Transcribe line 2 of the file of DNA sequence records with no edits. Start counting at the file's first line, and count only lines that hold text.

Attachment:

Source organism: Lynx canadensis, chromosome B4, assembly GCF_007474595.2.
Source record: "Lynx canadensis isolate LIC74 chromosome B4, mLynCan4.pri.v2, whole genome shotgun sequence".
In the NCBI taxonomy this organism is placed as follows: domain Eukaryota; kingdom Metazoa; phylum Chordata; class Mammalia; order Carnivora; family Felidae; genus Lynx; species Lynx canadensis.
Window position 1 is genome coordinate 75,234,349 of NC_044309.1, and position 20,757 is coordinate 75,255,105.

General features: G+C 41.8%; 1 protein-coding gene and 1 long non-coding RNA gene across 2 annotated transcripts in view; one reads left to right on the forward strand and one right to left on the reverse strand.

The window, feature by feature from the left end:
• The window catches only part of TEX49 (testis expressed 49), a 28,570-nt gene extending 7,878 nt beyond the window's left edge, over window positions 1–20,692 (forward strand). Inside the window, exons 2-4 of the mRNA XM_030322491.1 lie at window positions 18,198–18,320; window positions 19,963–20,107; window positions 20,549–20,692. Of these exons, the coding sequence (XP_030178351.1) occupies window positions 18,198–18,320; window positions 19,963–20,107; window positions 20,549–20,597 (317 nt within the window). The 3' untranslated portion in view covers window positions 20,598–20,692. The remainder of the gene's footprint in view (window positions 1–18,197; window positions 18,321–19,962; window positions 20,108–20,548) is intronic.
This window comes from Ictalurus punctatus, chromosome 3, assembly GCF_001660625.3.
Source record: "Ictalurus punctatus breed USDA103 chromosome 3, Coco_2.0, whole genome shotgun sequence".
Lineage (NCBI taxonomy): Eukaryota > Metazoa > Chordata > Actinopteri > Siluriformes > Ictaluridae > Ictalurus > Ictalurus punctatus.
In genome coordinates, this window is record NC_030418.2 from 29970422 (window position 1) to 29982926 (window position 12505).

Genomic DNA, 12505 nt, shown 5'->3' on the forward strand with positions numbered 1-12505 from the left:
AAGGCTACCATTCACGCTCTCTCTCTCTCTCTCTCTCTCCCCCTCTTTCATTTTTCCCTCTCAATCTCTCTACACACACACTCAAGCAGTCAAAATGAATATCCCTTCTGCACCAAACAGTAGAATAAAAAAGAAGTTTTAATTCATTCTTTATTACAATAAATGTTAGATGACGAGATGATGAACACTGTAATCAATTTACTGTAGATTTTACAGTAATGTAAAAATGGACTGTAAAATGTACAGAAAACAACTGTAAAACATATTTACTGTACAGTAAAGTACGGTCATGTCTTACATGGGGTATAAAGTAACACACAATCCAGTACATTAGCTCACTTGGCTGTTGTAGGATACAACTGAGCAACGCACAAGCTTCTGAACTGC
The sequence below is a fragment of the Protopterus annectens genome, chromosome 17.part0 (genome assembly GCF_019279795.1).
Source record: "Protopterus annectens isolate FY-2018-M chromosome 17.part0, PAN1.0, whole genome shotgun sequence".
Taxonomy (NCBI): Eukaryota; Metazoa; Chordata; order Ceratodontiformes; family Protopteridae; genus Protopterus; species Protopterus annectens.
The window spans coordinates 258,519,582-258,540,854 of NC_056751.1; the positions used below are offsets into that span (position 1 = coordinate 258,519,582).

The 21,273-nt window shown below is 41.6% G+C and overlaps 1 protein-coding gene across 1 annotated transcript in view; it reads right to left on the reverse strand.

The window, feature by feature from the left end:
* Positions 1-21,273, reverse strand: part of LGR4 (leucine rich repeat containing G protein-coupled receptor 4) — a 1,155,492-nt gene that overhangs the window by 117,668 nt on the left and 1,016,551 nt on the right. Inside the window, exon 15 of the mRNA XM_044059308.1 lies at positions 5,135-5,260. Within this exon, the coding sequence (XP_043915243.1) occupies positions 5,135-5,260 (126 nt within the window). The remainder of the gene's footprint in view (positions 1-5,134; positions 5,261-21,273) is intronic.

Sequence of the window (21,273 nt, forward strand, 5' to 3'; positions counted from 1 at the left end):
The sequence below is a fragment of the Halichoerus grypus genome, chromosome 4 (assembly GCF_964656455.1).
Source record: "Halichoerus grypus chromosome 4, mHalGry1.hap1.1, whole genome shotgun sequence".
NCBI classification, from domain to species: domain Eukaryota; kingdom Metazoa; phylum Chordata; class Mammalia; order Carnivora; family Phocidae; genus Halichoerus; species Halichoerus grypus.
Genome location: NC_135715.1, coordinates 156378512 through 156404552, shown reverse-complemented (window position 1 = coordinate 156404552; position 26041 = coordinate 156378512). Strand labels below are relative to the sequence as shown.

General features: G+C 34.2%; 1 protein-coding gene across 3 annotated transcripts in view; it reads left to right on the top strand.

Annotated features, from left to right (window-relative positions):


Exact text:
Source record: "Lynx canadensis isolate LIC74 chromosome B4, mLynCan4.pri.v2, whole genome shotgun sequence".